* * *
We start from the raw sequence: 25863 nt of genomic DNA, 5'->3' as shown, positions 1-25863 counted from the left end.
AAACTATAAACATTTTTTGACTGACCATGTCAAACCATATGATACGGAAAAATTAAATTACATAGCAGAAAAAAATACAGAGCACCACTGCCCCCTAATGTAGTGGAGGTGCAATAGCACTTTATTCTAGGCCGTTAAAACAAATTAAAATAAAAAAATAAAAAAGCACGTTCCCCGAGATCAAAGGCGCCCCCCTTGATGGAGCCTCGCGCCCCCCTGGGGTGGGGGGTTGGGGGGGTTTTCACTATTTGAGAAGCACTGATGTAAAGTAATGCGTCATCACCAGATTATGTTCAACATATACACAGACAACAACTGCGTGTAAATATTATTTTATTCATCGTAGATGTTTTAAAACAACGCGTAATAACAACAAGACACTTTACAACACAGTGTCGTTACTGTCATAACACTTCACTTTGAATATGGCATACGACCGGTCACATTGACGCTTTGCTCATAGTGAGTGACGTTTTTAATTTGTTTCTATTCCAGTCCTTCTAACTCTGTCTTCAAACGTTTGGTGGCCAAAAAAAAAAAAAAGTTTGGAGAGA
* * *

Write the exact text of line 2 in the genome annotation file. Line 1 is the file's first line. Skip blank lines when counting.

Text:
AAACTATAAACATTTTTTGACTGACCATGTCAAACCATATGATACGGAAAAATTAAATTACATAGCAGAAAAAAATACAGAGCACCACTGCCCCCTAATGTAGTGGAGGTGCAATAGCACTTTATTCTAGGCCGTTAAAACAAATTAAAATAAAAAAATAAAAAAGCACGTTCCCCGAGATCAAAGGCGCCCCCCTTGATGGAGCCTCGCGCCCCCCTGGGGTGGGGGGTTGGGGGGGTTTTCACTATTTGAGAAGCACTGATGTAAAGTAATGCGTCATCACCAGATTATGTTCAACATATACACAGACAACAACTGCGTGTAAATATTATTTTATTCATCGTAGATGTTTTAAAACAACGCGTAATAACAACAAGACACTTTACAACACAGTGTCGTTACTGTCATAACACTTCACTTTGAATATGGCATACGACCGGTCACATTGACGCTTTGCTCATAGTGAGTGACGTTTTTAATTTGTTTCTATTCCAGTCCTTCTAACTCTGTCTTCAAACGTTTGGTGGCCAAAAAAAAAAAAAAGTTTGGAGAGA